"…Democratic leaders want [the bill] approved by the panel by Memorial Day, with a full chamber vote later this year…U.S. utilities…urged lawmakers… to provide power companies with free permits to emit greenhouse gases, at least initially….[T]he Edison Electric Institute…supports a gradual transition to a full auction system, with utilities being allocated 40 percent of all allowances annually until technology that can trap and store carbon emissions from coal power plants is commercially viable…"


    Texas Senate passes $500M solar incentive bill
    Jim Vertuno, April 22, 2009 (AP via Forbes)

    "Texas would develop a $500 million solar energy rebate program to help make it easier for homeowners and businesses to tap into the power of the sun under a bill passed in the Senate.

    "Environmentalists hailed the 26-4 vote…[B]y getting more Texans use solar power, consumers can reduce dependence on foreign oil, said the bill's sponsor, Sen. Troy Fraser, a Horseshoe Bay Republican."

    Time to develop this asset. (click to enlarge)

    "The fund would be paid for with fees built into monthly electric bills. Homeowners would pay 20 cents, commercial users $2 and industrial users $20 a month.

    "It's a small price to pay for a program that could let Texans recoup thousands of dollars through rebates, federal tax incentives and lower energy bills, said Luke Metzger, director of Environment Texas."

    click to enlarge

    "The bill also requires developers to offer solar as a standard option in developments with 50 or more homes, creates a loan program for schools and prohibits neighborhood associations from banning homeowners from installing solar projects.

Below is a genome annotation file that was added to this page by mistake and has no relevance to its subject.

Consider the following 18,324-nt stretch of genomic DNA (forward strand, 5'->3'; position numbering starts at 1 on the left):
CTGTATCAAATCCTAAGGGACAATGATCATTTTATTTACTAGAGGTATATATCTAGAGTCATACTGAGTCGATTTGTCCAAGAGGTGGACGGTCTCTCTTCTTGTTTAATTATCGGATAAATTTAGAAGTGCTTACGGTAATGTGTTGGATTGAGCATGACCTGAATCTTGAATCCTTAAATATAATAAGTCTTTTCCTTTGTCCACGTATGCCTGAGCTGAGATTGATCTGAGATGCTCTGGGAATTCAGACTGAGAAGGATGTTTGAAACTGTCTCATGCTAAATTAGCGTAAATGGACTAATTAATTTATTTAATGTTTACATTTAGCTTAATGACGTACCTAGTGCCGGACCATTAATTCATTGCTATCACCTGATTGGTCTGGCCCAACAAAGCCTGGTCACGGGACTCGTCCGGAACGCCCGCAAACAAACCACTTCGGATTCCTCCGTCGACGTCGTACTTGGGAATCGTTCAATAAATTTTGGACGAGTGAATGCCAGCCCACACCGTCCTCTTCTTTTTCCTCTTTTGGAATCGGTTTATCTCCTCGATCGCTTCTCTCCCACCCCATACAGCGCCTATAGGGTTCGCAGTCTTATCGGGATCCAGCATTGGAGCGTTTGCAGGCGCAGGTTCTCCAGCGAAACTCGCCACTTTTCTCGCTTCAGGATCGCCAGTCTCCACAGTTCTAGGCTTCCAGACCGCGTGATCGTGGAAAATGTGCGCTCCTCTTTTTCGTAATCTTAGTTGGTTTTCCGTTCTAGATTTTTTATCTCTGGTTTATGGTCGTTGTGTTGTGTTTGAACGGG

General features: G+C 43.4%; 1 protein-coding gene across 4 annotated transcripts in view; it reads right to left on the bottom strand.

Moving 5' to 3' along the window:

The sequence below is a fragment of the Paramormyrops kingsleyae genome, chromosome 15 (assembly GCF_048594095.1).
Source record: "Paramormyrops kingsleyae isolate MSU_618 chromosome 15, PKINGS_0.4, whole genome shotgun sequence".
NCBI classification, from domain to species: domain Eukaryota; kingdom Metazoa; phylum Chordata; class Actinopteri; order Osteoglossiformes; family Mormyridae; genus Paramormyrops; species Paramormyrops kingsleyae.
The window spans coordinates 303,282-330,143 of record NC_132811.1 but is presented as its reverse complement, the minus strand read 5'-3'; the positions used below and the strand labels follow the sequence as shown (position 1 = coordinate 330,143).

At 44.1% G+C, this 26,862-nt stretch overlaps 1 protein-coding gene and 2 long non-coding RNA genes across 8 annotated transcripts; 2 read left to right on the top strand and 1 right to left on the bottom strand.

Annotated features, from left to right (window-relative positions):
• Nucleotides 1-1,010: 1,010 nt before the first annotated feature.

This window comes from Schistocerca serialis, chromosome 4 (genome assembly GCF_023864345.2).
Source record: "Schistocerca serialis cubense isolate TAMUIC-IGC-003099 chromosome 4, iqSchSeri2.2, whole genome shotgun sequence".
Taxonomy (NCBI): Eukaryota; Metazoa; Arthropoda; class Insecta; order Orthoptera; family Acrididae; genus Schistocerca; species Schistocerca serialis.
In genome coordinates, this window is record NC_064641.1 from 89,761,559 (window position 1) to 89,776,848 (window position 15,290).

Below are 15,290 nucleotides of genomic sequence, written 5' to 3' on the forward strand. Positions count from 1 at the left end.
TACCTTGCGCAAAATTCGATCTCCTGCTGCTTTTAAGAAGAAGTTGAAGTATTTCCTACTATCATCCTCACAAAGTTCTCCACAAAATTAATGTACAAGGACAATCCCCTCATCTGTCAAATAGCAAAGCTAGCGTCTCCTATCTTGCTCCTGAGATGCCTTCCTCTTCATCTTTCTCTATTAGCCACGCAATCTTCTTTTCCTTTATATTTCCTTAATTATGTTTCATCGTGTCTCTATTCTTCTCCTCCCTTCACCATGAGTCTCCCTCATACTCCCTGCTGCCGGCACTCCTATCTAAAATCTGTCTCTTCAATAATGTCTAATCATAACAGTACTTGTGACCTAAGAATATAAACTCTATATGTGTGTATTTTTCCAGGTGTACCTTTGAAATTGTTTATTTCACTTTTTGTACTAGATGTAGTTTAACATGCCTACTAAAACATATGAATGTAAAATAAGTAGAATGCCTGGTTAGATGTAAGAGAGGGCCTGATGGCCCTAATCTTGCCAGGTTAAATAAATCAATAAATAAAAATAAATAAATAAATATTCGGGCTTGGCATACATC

"Although solar is becoming more mainstream as an energy source, the cost of installation can be too much for homeowners or businesses without rebates and tax incentives…Fraser's bill is designed to collect up to $100 million annually over five years. It would pay rebates of up to 30 percent of the cost of installing solar technology. The federal government also allows tax credits of up to 30 percent."


    Help in finding energy savings around house
    Bill Lahay, April 26, 2009 (Philadelphia Inquirer)

    "These days, the consensus on climate change suggests that, contrary to the old saying, we're all doing something about the weather…For homeowners, the indictment is even harsher. The potential environmental damage from most vehicles pales in comparison with the energy and resources consumed by the typical American house.

    "To keep us and our belongings dry, well-lighted, and within the fairly narrow temperature range required for comfort, our houses consume fossil fuels and emit pollutants virtually around the clock, and are otherwise hard on the environment…"